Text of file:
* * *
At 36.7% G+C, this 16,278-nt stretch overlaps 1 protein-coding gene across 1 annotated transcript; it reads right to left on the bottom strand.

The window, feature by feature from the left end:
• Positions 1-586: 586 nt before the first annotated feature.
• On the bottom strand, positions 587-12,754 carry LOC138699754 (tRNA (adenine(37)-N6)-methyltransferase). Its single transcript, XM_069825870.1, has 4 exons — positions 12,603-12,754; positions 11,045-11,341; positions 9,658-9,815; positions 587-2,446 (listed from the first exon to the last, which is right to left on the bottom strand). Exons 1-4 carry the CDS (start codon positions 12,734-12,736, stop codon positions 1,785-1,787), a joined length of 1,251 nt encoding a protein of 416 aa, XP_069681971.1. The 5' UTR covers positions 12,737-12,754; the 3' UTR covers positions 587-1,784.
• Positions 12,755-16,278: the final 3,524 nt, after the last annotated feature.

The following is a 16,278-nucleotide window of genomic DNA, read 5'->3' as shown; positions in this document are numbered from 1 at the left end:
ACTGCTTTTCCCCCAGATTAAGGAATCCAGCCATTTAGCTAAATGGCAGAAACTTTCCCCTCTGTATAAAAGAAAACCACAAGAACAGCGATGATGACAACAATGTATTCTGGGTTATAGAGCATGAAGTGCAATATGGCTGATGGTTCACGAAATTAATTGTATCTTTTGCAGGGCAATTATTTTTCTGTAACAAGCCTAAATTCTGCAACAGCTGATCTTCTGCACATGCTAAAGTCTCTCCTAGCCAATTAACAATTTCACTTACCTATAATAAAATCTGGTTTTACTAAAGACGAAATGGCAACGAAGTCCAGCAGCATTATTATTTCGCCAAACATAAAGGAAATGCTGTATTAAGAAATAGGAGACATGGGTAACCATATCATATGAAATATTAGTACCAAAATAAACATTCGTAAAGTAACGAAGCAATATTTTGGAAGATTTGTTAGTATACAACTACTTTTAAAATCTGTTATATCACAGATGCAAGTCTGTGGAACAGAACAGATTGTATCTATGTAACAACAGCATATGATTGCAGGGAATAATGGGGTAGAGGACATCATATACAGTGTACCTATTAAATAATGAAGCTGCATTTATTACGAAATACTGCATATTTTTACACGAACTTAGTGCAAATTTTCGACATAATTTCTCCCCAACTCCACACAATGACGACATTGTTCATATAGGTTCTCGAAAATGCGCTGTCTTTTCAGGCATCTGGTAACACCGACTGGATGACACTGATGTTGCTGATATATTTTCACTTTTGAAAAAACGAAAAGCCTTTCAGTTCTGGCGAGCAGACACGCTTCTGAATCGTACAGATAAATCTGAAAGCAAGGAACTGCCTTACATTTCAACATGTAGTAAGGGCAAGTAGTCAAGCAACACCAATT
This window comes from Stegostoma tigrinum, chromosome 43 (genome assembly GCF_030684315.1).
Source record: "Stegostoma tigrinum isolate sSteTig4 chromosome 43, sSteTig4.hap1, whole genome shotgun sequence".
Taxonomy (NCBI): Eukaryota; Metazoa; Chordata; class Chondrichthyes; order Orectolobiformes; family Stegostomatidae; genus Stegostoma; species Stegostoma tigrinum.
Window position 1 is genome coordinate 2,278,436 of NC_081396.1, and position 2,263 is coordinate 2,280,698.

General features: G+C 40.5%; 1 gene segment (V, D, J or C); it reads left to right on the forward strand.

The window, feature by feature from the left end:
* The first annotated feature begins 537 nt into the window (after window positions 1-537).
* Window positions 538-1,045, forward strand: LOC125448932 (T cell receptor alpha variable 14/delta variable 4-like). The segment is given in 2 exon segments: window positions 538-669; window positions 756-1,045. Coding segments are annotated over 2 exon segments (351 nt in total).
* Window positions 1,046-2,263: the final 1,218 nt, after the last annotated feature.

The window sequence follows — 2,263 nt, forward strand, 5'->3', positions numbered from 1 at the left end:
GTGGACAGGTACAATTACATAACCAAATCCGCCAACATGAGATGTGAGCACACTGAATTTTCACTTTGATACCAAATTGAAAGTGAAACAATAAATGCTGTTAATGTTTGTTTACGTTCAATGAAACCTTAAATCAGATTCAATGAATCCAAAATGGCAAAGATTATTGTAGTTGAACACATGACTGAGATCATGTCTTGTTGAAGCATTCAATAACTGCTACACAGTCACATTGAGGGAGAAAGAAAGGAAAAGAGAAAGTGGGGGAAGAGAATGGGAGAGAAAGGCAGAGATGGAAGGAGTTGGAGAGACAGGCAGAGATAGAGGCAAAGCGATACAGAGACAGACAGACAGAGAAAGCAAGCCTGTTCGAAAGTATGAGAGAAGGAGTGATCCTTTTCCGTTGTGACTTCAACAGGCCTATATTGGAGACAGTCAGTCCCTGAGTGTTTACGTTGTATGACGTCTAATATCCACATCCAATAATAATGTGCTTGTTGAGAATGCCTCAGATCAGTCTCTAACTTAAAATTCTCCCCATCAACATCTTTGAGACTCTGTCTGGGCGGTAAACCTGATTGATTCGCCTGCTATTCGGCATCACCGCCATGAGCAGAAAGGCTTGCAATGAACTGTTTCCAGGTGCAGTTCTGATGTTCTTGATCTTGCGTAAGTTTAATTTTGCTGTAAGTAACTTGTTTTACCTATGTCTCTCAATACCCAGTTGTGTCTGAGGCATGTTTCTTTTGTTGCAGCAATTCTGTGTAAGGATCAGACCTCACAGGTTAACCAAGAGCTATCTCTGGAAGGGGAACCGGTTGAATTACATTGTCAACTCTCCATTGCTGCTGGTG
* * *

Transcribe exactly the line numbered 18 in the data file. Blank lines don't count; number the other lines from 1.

GTGGACAGGTACAATTACATAACCAAATCCGCCAACATGAGATGTGAGCACACTGAATTTTCACTTTGATACCAAATTGAAAGTGAAACAATAAATGCTGTTAATGTTTGTTTACGTTCAATGAAACCTTAAATCAGATTCAATGAATCCAAAATGGCAAAGATTATTGTAGTTGAACACATGACTGAGATCATGTCTTGTTGAAGCATTCAATAACTGCTACACAGTCACATTGAGGGAGAAAGAAAGGAAAAGAGAAAGTGGGGGAAGAGAATGGGAGAGAAAGGCAGAGATGGAAGGAGTTGGAGAGACAGGCAGAGATAGAGGCAAAGCGATACAGAGACAGACAGACAGAGAAAGCAAGCCTGTTCGAAAGTATGAGAGAAGGAGTGATCCTTTTCCGTTGTGACTTCAACAGGCCTATATTGGAGACAGTCAGTCCCTGAGTGTTTACGTTGTATGACGTCTAATATCCACATCCAATAATAATGTGCTTGTTGAGAATGCCTCAGATCAGTCTCTAACTTAAAATTCTCCCCATCAACATCTTTGAGACTCTGTCTGGGCGGTAAACCTGATTGATTCGCCTGCTATTCGGCATCACCGCCATGAGCAGAAAGGCTTGCAATGAACTGTTTCCAGGTGCAGTTCTGATGTTCTTGATCTTGCGTAAGTTTAATTTTGCTGTAAGTAACTTGTTTTACCTATGTCTCTCAATACCCAGTTGTGTCTGAGGCATGTTTCTTTTGTTGCAGCAATTCTGTGTAAGGATCAGACCTCACAGGTTAACCAAGAGCTATCTCTGGAAGGGGAACCGGTTGAATTACATTGTCAACTCTCCATTGCTGCTGGTG